Science - March 16, 2006

Foreigners spell better than Brits

The British are worse at spelling and make more grammar mistakes in English than foreign students. And, according to research done by a lecturer in genetics at Imperial College London, this has been the case for years.

The British often don’t see the difference between ‘weather’ and ‘whether’, or ‘their’ and ‘there’. A ‘principle’ is often turned into a ‘principal’. Sometimes they write ‘it’s’ when they mean ‘its’. These are all mistakes that foreign students make less often, says Dr Bernard Lamb in the British press.

Each year Lamb chooses a couple of frequently made mistakes and calculates how often Britons make the mistake in comparison with their foreign counterparts. The latter are more careful.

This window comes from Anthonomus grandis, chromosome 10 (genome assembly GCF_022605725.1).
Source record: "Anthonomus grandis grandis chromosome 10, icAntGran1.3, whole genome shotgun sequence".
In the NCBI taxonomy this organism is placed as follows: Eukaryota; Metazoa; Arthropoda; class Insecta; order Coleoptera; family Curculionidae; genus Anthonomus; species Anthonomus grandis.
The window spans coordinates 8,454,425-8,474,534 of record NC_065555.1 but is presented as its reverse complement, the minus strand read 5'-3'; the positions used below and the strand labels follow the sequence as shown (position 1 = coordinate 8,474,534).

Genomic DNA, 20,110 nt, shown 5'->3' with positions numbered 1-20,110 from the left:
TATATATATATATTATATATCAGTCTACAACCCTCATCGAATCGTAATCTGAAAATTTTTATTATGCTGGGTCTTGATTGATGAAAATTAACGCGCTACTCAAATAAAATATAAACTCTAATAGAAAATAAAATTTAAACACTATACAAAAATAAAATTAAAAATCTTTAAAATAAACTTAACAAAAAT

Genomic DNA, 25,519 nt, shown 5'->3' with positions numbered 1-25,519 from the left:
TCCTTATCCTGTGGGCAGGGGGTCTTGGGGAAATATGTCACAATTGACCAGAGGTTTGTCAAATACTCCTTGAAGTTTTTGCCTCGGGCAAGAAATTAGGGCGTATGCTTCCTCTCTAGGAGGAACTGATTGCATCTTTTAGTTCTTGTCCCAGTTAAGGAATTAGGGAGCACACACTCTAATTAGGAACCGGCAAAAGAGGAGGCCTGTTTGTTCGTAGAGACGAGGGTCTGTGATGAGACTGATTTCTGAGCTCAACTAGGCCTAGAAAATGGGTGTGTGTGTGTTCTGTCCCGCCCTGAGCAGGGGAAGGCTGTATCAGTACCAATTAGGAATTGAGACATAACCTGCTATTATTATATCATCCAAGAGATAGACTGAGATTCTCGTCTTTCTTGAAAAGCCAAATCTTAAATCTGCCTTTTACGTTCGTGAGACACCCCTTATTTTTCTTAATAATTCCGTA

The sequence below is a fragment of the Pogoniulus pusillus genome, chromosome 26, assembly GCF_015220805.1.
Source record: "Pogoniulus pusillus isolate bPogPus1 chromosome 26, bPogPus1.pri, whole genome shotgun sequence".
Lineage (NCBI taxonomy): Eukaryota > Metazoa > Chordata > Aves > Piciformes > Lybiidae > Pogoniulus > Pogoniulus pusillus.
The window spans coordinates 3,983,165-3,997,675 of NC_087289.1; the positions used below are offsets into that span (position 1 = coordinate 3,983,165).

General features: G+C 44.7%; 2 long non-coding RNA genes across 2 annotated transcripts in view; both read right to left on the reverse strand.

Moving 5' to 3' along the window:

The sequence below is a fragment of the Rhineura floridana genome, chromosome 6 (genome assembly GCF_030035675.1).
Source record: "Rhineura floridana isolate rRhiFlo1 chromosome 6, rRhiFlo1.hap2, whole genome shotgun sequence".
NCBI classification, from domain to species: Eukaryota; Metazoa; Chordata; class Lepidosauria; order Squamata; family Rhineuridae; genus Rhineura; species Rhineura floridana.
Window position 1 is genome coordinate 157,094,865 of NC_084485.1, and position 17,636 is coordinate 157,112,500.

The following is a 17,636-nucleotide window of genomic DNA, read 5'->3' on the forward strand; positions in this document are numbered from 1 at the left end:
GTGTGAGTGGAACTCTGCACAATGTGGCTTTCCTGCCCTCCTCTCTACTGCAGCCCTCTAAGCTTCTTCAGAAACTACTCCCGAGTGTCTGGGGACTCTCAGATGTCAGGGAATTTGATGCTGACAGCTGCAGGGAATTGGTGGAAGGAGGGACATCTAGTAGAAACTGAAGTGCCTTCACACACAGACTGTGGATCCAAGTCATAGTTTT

So what happens when young British scientists have to use complex jargon? In the online newspaper Telegraph.co.uk Lamb is quoted: ‘They may be able to work out the correct answer to a scientific problem, but they frequently cannot state it accurately.. The top student in my department last year was a Greek woman. Native English students can of course do very well but it is getting rarer for them to beat the foreign competition, as shown by the very large number of overseas prize-winners at degree day.’ / HOP /SvO

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